If one of the tasks facing Argentina in its reclamation of democracy is the reclamation of its own history, then Miguel Perez must be counted in the forefront of the campaign. In Part One, completed in 1983, he traced Argentina’s political past of the 1930-1976 period. Now, returning to the scene of the crime, he begins with the return of Peron to Argentina.
<i>La Republica Perdida</i> is of tremendous importance to an understanding of recent Argentine history. Rather, Perez makes his own perspective clear with a narrative voice at once pointed and mocking, ironic and grieving, with Maria Elena Walsh (Argentine writer and lyricist) the perfect partner. Much of the material Perez includes comes out of the official files of this era of brutal repression, but some interviews and testimonies were filmed specifically for the occasion. With rigorous accuracy, Perez charts the evolution not only of military actions, but also of military rhetoric: “we are all guilty . . . our society is to sick to recover quickly.” Thus, <i>La Republica Perdida</i> becomes not merely a chronicling of history but a forceful interrogation of its trajectory.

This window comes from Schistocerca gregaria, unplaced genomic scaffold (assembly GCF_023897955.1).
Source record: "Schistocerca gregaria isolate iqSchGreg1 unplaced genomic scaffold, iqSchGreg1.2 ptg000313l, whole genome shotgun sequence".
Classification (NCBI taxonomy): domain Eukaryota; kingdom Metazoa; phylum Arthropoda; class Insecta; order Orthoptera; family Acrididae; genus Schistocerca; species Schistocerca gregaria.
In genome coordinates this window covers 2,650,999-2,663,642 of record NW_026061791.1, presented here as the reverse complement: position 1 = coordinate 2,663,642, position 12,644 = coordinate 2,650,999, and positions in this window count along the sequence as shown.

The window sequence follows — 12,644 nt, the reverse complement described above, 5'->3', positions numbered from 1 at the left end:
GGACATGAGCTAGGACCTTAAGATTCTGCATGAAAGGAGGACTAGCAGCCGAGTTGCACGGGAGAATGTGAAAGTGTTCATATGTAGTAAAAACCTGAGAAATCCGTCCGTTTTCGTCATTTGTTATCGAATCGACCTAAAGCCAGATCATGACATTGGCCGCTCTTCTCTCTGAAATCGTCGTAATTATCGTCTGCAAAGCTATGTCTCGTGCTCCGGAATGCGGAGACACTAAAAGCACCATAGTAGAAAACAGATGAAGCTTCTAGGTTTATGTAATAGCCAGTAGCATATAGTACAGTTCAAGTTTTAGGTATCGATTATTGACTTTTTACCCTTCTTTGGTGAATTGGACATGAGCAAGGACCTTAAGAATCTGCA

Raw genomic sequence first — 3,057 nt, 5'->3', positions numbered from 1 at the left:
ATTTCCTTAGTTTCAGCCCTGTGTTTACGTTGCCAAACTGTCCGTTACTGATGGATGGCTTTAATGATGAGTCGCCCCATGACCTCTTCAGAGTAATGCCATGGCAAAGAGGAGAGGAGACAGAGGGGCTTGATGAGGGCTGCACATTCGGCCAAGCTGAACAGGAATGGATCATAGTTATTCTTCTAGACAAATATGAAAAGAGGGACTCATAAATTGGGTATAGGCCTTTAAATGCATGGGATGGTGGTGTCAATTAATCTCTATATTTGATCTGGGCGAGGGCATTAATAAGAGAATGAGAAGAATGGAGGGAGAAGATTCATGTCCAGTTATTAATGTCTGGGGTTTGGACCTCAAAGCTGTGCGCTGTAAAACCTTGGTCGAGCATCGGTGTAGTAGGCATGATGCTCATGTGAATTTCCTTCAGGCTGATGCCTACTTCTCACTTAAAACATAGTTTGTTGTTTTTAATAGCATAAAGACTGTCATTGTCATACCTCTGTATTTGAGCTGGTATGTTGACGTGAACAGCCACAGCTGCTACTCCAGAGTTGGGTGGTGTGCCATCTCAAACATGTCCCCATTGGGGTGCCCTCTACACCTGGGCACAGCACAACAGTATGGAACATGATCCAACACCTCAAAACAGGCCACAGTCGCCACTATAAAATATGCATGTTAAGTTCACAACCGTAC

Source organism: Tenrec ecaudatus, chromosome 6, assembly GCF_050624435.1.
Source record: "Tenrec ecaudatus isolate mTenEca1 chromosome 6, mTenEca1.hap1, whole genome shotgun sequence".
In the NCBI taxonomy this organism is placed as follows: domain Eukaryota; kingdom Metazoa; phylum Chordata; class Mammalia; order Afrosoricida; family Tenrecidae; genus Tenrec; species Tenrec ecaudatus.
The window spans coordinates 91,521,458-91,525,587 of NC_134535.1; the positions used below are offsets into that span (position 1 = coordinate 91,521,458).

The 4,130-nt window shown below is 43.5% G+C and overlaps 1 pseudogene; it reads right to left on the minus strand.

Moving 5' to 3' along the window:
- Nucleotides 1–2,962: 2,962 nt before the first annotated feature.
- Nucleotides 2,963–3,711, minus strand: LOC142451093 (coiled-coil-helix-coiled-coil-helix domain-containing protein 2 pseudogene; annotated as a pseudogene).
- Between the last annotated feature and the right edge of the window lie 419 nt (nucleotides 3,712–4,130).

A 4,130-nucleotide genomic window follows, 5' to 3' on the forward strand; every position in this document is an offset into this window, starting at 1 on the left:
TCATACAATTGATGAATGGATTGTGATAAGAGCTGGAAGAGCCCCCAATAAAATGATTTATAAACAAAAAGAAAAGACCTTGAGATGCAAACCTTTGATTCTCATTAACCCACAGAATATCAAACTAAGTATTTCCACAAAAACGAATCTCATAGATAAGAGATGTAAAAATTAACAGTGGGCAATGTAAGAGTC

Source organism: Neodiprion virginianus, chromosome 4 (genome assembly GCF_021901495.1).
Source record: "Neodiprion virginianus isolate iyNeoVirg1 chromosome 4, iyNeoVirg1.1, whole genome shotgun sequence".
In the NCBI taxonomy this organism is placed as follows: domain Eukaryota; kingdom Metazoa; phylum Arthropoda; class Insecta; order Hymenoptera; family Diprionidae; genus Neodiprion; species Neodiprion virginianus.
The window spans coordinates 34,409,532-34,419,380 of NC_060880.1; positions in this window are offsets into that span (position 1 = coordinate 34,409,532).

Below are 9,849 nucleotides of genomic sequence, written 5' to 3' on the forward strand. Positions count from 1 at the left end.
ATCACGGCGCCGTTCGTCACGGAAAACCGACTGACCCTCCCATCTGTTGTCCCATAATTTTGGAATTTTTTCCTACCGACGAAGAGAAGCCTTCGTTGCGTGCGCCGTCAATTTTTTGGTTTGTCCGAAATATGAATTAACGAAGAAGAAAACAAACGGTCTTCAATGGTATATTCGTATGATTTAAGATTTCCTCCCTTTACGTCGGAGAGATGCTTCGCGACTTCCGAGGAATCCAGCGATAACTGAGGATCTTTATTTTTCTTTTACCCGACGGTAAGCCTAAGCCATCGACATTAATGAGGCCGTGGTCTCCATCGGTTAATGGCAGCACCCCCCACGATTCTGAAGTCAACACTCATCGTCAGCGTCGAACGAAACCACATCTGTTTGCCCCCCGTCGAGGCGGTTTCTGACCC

Perez leads us through the violent and illogical mazes of the military dictatorship and its official representations, until finally stepping out into the light of 1983 and the election of Alfonsin. Most laudably, Perez uses both the editing and the text to insist upon a personal engagement with the material and thus to combat the indifference, noninvolvement, and alienation that were the hallmarks of the Argentine psychology during the repression.
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